A lot of what made Lauren Bacall into the “Lauren Bacall” that audiences fell in love with in the 1940s was the result of happy accidents. Bacall was a teenage fashion model when Howard Hawks’ wife Nancy found her picture in a magazine, and recommended Bacall to her husband for the romantic lead in To Have And Have Not. To cover her nerves, Bacall lowered her face and fell back on her training in poise and etiquette, which—when combined with Jules Furthmann and William Faulkner’s off-kilter dialogue, and positioned opposite a typically earthy Humphrey Bogart performance—established Bacall’s screen presence as a deep-voiced, refined, playful partner to one of Hollywood’s most powerful leading men. In 1944, there was no one quite like Bacall, who came across like a younger, more sensuous version of Bette Davis and Barbara Stanwyck. As soon as she walked into Bogie’s room in To Have And Have Not and asked, “Anybody got a match?”—while leaning cockily against the doorframe—Bacall was already a star.
Lauren Bacall died today, at the age of 89, and with her passing, a little bit more of Hollywood’s institutional memory disappears. Alongside Bogart—as a co-star and as a wife—Bacall was Hollywood royalty in the 1940s and 1950s, socializing with other big stars and rallying the community around leftist political causes. Bacall was accepted into the club right away, even though she was a decade or more younger than the era’s A-listers. While other actors her age were studying at The Actors Studio, Bacall was reveling in the last vestiges of Golden Age glamour, wearing stylish clothes and enjoying being a new model of femininity for the 1950s. And it was because she was so young that she outlived so many of her friends, and was able to tell their stories after they were gone.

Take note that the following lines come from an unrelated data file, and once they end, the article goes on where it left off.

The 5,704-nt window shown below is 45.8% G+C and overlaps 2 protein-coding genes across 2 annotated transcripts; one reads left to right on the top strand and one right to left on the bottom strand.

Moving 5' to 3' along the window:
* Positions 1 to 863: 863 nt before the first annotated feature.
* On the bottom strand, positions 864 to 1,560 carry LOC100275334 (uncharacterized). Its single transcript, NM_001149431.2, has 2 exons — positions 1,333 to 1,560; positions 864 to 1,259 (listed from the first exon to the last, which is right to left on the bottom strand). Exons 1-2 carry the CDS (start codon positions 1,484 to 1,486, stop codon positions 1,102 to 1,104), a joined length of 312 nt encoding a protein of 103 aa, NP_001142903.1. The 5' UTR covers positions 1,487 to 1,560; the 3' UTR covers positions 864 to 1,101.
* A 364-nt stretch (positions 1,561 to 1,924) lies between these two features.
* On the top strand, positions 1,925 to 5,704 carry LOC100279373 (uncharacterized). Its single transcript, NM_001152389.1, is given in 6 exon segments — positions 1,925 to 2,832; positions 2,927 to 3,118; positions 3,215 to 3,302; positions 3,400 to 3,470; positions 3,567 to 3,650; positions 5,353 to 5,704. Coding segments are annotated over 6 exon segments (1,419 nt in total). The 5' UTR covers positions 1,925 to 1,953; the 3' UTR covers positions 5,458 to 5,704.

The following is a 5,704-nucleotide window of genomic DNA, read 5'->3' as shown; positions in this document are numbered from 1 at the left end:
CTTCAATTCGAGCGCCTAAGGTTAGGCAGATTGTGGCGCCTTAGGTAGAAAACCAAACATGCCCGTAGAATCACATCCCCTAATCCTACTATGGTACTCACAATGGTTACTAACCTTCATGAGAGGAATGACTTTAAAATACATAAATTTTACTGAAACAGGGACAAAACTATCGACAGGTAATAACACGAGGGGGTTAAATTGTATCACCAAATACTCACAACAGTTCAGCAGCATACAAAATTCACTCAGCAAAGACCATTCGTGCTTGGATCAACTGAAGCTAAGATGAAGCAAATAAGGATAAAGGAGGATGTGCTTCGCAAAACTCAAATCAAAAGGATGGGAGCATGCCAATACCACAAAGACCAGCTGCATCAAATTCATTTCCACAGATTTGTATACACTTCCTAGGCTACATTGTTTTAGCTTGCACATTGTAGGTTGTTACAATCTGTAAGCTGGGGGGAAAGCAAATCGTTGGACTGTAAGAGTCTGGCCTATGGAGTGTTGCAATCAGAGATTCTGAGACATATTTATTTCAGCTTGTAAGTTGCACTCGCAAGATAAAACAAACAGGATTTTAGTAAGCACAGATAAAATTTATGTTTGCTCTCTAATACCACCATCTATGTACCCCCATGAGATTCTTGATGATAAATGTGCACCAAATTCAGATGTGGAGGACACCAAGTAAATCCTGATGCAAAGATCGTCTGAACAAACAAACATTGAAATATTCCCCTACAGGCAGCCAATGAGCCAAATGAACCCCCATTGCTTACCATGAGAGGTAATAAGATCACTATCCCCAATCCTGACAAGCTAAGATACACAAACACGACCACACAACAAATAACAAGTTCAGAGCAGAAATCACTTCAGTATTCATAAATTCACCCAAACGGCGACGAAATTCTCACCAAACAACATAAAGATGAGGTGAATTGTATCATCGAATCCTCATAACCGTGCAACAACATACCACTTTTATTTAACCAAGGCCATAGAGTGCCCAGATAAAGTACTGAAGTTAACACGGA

After Bogart died in 1957, Bacall worked less, settling into a new phase of her career as a character actress and celebrity raconteur. Bacall could always be counted on to charm a talk show host or a documentary filmmaker with anecdotes about Bogie, or Hawks, or John Huston, or her close pal Katharine Hepburn. And Bacall made some adventurous choices as an actress, once she stepped away from leading roles. She worked with Robert Altman and Lars von Trier (both twice), and was always willing to take small parts in interesting films like Misery or Birth (or even as the voice of a witch in Howl’s Moving Castle).
But Bacall’s legacy will be the run of performances she gave between 1944 and 1957—and in particular the four movies she made with Humphrey Bogart. In To Have And Have Not, The Big Sleep, Dark Passage, and Key Largo, Bacall smoked, sang, seduced, and matched Bogart quip for quip and innuendo for innuendo. She looked up through her eyelids, and compelled audiences to look right back. It was impossible not to.